"Clark spends time to detail some of the inside apparatus of policy making - taking the time to explain the importance of the quadrennial National Security Strategy of 2002 - before getting to his main thrust. Because Iraq was not organically connected to the terrorist attacks of 9/11 - the mission had to be sold as being a short strike to overthrow an imminent threat. This precluded an honest assessment of the costs and benefits of overthrowing Saddam, and therefore, when the invasion ended, and the occupation began - everyone was underprepared, including those who had backed the war policy. In order to convince the American people this was another "in and out" along the lines of Grenada, Panama, Haiti and the first Gulf War - the preparations for the occupation had to be minimal - lest they betray foreknowledge of the real cost. It smacks of Hitler failing to order winter uniforms for Operation Barbarossa, the invasion of the USSR.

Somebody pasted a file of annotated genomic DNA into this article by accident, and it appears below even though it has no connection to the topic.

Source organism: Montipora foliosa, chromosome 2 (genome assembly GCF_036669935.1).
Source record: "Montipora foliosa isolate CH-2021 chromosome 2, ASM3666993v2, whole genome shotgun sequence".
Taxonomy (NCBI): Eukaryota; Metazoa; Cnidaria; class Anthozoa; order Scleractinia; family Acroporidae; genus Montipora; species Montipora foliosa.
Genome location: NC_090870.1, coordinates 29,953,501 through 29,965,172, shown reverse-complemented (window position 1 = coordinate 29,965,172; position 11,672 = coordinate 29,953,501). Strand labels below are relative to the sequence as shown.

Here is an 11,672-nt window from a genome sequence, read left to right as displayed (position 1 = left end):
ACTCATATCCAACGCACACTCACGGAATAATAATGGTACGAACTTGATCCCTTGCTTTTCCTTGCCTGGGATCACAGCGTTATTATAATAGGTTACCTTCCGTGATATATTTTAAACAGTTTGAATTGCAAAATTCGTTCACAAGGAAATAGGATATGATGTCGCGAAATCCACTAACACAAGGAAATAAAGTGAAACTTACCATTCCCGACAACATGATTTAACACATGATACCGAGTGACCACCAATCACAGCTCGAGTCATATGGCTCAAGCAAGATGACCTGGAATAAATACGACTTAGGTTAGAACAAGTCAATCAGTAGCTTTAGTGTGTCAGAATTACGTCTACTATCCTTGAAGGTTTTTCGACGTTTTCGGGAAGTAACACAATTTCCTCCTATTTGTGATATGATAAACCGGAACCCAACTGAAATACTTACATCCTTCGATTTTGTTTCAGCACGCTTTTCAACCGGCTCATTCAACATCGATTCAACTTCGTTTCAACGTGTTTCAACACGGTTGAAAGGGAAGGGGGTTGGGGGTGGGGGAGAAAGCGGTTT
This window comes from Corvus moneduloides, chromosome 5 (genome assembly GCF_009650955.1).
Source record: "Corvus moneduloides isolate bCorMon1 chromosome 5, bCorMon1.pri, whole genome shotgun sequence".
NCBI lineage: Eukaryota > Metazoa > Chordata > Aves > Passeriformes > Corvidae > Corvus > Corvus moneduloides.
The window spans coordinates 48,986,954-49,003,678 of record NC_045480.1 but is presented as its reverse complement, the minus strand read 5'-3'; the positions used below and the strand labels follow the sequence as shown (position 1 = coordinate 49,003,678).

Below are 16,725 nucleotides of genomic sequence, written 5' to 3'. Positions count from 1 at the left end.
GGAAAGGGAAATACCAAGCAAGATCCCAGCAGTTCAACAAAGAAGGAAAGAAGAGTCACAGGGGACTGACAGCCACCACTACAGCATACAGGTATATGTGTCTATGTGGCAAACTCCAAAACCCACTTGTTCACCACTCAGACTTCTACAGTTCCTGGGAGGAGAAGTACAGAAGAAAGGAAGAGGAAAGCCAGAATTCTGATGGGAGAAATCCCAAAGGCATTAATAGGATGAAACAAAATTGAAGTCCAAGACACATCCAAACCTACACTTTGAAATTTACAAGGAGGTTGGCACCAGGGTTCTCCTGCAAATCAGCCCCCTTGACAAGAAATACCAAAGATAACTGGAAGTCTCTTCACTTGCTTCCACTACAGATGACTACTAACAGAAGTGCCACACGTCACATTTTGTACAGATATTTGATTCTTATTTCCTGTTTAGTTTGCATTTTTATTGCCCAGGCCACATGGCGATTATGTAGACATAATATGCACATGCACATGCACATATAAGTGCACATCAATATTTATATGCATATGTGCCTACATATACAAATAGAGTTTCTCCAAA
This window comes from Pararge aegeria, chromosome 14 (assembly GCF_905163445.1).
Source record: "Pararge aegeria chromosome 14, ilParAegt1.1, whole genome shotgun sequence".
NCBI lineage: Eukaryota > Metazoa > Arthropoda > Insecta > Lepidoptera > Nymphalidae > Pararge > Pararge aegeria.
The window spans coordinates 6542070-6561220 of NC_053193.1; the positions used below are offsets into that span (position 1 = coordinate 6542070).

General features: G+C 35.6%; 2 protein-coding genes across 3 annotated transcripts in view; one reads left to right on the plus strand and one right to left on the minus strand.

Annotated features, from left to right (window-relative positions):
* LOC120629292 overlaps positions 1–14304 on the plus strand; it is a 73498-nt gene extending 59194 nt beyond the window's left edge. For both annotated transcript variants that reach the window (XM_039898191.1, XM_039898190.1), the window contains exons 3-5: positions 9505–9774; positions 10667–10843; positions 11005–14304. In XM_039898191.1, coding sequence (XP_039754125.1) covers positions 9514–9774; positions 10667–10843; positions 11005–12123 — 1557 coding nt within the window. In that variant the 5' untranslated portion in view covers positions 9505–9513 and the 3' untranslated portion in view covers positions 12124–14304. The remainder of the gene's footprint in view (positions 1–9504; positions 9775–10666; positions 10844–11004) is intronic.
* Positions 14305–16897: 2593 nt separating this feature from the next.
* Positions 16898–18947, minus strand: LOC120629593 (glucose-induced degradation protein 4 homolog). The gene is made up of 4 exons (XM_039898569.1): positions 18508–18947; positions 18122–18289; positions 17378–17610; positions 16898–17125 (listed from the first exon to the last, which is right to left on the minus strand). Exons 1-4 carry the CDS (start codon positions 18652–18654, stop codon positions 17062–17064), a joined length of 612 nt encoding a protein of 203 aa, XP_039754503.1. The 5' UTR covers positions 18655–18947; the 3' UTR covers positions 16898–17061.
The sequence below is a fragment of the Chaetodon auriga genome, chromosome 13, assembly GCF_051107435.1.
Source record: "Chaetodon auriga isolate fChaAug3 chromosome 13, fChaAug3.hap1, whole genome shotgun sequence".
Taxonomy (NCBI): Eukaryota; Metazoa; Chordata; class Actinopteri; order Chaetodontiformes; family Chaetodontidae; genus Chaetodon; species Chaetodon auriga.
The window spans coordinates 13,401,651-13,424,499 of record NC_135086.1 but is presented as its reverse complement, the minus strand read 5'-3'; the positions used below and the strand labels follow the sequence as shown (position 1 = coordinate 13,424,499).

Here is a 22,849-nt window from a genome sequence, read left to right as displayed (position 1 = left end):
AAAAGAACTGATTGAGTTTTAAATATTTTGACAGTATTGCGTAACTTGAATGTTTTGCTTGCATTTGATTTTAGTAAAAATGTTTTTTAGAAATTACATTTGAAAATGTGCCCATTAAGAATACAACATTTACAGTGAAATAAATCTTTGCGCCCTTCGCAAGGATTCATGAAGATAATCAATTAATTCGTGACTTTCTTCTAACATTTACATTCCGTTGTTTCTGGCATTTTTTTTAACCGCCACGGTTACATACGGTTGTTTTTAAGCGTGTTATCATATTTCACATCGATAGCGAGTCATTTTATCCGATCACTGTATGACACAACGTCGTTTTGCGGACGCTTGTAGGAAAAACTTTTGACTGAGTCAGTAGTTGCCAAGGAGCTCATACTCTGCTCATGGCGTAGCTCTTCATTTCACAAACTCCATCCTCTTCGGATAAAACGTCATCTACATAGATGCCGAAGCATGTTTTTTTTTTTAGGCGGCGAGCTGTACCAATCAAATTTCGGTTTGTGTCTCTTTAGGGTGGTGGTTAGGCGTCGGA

In tomorrow's entry will be on the remainder of Clark's argument, where Clark turns the corner - from accusing Bush of following long standing misguided dream by the far right wing in the form of the Project For A New American Century, and hence producing a failed policy, and an occupation which everyone denied until we were engaged in it - to a larger problem of America as an Empire."

Unfortunately I got that from an archive site and can't find part two of the review. Here is the link:

Some more stuff, this from May 15th 2003 newpaper coverage of a talk by journalist Richard Dreyfuss:

"The image of the United States has changed in the eyes of the world, Dreyfuss said. We are no longer viewed as the beacon of democracy, but as the bully on the playground that picked on the weakest kid to beat up in order to intimidate others.

Dreyfuss is an award-winning independent journalist whose cover article in the April issue of American Prospect magazine, Quicksand: Iraq is Just the Beginning, was the title for the forum. His articles on national and foreign affairs appear routinely in The Nation, Rolling Stone, Mother Jones and other publications...